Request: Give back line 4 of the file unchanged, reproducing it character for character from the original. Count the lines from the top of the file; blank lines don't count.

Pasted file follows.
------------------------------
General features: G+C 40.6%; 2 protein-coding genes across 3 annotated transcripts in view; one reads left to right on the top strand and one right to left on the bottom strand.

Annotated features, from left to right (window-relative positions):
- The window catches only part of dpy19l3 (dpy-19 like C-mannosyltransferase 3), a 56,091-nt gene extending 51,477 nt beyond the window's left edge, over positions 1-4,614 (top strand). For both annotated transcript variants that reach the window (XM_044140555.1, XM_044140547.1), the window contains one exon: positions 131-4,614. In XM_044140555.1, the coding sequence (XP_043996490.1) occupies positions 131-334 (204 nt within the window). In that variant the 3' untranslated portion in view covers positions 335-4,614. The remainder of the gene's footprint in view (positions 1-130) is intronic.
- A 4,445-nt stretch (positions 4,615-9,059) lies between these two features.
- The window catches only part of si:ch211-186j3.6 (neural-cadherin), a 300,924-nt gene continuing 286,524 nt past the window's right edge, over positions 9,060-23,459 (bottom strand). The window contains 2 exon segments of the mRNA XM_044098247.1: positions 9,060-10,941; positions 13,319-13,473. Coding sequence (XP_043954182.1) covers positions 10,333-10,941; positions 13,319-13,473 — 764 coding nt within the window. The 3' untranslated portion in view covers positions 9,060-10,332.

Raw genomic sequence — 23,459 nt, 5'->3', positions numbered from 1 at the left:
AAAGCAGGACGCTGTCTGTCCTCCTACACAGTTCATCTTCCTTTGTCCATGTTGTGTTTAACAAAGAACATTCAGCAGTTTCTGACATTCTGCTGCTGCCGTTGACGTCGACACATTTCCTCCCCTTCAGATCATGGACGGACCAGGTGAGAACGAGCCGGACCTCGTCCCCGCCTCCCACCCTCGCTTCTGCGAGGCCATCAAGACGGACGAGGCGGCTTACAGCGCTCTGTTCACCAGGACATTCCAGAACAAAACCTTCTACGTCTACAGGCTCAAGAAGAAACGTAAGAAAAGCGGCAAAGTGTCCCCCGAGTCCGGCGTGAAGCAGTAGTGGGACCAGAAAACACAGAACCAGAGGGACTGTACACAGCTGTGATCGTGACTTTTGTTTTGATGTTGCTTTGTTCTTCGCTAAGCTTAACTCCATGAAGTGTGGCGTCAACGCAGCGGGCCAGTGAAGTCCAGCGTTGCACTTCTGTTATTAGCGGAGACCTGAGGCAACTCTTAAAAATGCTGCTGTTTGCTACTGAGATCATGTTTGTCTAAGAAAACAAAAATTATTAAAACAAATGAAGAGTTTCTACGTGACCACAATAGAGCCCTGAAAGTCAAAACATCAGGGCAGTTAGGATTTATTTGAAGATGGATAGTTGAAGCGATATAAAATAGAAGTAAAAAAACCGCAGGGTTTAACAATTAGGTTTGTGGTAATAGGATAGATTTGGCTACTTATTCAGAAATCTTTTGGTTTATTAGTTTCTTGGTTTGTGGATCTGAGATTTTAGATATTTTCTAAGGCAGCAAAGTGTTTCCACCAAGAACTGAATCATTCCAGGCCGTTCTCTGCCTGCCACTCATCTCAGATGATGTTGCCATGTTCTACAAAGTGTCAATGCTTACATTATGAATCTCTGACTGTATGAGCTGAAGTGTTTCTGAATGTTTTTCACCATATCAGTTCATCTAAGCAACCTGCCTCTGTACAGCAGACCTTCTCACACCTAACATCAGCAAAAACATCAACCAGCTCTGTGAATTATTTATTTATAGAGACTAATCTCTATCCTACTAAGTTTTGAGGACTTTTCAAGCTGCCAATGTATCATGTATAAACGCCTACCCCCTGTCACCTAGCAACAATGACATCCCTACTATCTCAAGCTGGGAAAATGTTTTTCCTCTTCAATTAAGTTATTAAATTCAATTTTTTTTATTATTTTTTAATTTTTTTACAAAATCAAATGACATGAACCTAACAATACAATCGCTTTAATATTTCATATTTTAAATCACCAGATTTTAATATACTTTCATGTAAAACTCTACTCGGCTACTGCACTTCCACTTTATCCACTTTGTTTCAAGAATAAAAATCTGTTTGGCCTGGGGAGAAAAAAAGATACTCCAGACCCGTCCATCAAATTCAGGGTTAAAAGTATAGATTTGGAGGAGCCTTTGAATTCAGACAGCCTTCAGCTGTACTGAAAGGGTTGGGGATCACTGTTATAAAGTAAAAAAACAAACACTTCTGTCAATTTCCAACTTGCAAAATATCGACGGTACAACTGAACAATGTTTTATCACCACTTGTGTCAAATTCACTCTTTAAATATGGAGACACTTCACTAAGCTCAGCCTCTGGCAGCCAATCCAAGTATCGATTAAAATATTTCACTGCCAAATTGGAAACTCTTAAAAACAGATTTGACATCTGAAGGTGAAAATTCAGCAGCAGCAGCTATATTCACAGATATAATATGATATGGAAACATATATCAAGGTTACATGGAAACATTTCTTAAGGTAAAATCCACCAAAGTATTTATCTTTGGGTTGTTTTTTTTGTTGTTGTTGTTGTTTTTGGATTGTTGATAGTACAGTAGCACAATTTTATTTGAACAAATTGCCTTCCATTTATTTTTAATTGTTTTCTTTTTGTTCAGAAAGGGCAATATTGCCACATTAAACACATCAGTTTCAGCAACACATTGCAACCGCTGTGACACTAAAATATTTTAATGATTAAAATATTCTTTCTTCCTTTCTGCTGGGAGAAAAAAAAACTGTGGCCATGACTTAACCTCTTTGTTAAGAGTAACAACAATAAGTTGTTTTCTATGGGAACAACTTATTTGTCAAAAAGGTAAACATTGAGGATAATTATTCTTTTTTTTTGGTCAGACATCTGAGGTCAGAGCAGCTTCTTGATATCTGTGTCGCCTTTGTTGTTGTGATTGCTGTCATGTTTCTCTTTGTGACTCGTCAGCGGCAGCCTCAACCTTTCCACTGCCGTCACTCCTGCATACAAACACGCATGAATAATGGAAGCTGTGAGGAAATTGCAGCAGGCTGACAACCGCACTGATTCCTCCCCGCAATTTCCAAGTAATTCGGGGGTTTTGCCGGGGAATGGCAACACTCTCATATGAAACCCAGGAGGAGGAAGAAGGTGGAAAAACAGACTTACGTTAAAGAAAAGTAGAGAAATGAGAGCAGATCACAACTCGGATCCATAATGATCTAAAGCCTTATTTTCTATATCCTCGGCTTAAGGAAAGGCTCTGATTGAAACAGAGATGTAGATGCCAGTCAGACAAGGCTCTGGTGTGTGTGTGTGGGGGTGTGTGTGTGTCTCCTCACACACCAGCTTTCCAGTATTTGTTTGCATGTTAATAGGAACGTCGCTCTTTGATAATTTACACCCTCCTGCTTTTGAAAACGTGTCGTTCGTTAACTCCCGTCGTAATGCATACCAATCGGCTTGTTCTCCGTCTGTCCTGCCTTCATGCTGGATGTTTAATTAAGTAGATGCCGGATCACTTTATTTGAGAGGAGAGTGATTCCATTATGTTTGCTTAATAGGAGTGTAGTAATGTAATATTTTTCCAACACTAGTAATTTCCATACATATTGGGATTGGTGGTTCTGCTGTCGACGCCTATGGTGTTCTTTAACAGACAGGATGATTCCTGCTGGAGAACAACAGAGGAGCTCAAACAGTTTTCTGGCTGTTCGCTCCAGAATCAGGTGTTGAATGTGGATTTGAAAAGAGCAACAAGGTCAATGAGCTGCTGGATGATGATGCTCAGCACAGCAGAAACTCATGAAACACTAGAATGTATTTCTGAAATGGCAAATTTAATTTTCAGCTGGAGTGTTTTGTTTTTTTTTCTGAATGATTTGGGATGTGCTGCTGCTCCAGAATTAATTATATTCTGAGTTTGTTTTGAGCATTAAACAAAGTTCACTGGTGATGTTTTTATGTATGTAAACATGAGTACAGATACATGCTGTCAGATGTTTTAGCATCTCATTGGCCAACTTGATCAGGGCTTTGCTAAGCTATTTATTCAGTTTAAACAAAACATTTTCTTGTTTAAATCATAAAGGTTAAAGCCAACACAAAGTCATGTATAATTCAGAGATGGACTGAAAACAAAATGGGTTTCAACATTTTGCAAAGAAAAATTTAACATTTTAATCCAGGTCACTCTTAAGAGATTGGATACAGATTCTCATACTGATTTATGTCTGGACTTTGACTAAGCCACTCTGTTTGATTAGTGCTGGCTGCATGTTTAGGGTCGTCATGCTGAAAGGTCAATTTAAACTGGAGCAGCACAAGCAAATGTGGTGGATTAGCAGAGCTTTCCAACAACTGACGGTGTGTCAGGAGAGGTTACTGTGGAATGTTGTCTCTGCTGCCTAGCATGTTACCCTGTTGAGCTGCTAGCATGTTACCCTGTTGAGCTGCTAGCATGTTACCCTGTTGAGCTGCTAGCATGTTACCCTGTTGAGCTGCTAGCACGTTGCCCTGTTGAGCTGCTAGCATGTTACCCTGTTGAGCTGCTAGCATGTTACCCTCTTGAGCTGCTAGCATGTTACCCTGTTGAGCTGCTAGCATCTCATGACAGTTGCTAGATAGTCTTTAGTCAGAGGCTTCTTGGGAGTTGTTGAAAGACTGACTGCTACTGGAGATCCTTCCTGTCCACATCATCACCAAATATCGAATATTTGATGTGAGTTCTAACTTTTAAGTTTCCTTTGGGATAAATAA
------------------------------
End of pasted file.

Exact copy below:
- A 4,445-nt stretch (positions 4,615-9,059) lies between these two features.